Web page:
Here you can find out more about the elections in Sweden, voting rights and the electoral register, how to vote, ballot papers, and how election results are calculated.
The European Parliament is the voice of the citizens of the EU. The members of the European Parliament are elected by the citizens of the EU member states in general elections. The European Parliament operates both in Strasbourg in France and in Brussels in Belgium.
There are 705 members in the European Parliament from the EU’s 27 member states. They are known as MEPs (members of the European Parliament). They take part in the decision-making regarding EU laws and the EU budget.
The UK left the EU in January 2020 (Brexit). The total number of members in the European Parliament has fallen from 751 to 705.
21 Swedish MEPs represent the Swedish citizens. By voting in the EU elections, the citizens of the EU member states decide which political parties and members of parliament will take part in the decision-making in the European Parliament.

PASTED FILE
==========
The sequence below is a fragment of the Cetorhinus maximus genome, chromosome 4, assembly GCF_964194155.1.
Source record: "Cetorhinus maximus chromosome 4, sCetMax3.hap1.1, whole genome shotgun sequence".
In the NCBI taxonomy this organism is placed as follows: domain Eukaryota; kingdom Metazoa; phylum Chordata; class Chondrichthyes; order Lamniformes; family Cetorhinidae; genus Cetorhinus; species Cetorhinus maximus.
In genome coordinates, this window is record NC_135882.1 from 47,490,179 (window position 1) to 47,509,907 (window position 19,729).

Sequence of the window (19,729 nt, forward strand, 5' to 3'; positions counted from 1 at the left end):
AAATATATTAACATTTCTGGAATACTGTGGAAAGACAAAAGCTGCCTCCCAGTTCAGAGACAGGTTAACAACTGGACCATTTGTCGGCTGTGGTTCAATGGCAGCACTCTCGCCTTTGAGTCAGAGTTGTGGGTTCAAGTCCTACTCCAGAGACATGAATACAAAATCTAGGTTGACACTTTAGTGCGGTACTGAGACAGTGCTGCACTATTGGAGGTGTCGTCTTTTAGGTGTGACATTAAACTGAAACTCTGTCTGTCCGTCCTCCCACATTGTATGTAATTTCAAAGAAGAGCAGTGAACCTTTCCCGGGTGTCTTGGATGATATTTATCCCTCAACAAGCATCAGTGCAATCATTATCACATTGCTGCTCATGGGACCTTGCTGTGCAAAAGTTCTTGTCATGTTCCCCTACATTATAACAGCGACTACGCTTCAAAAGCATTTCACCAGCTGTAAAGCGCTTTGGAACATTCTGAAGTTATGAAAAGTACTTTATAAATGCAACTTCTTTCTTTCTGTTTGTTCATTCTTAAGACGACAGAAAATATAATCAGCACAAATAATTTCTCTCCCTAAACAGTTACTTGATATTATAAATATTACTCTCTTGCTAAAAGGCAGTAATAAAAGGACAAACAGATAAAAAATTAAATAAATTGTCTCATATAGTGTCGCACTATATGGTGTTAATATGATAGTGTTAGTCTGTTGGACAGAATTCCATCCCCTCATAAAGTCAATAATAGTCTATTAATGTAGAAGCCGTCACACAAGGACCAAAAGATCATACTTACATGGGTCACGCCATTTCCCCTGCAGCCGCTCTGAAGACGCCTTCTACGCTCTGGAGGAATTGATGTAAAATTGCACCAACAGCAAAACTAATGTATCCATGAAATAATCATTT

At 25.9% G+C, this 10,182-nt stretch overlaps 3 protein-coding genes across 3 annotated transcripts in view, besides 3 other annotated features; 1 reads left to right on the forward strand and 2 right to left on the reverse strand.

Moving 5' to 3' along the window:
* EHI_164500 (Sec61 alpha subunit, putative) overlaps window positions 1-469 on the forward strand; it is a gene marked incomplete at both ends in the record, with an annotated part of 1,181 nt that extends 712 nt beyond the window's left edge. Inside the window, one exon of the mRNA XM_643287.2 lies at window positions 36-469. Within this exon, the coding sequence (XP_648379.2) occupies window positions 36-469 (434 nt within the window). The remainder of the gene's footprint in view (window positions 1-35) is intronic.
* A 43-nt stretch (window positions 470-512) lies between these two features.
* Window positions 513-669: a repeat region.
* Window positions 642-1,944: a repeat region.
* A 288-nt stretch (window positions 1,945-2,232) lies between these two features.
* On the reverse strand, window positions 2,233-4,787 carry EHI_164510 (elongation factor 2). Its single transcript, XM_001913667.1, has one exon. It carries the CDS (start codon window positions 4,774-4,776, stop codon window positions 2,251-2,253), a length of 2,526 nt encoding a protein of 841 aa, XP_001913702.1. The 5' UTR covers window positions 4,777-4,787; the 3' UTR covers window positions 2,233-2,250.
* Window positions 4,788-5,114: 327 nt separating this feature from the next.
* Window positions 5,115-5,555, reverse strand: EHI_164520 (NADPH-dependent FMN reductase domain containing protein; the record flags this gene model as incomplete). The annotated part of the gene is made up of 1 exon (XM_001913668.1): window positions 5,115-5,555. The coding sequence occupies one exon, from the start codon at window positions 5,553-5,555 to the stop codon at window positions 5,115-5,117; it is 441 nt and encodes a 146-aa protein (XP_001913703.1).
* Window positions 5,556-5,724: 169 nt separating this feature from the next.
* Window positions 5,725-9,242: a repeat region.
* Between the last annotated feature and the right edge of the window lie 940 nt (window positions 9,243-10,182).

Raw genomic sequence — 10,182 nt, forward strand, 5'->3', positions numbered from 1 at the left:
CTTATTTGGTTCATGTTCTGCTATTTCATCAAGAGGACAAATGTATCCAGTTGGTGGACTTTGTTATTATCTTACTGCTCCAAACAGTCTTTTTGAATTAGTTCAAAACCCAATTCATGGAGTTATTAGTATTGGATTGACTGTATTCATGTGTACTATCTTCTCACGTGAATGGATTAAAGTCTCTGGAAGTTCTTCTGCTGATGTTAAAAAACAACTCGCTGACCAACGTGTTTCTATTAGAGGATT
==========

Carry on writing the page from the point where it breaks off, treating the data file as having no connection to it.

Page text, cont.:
Swedish MEPs 2019–2024 on the European Parliament website
The members of the European Parliament debate EU matters and develop new EU laws. Each MEP is part of a party group. Each party group consists of MEPs with similar opinions.
In the Parliament, the MEPs sit together in their party groups, not together with other members from the same country. Parties of the left sit on the left and parties of the right on the right. The Greens and Liberal parties sit in the middle.
This information about the European Parliament is from June 2021. Occasionally, an MEP may change party groups, leave his or her party group or a previously non-attached MEP may join a party group. The exact number of MEPs in the party groups may therefore change from time to time.
Political groups in the European Parliament 2019-2024
The UK left the EU in January 2020 (Brexit). When this took place, the total number of MEPs fell from 751 to 705.
MEPs by Member State and political group on the European Parliament website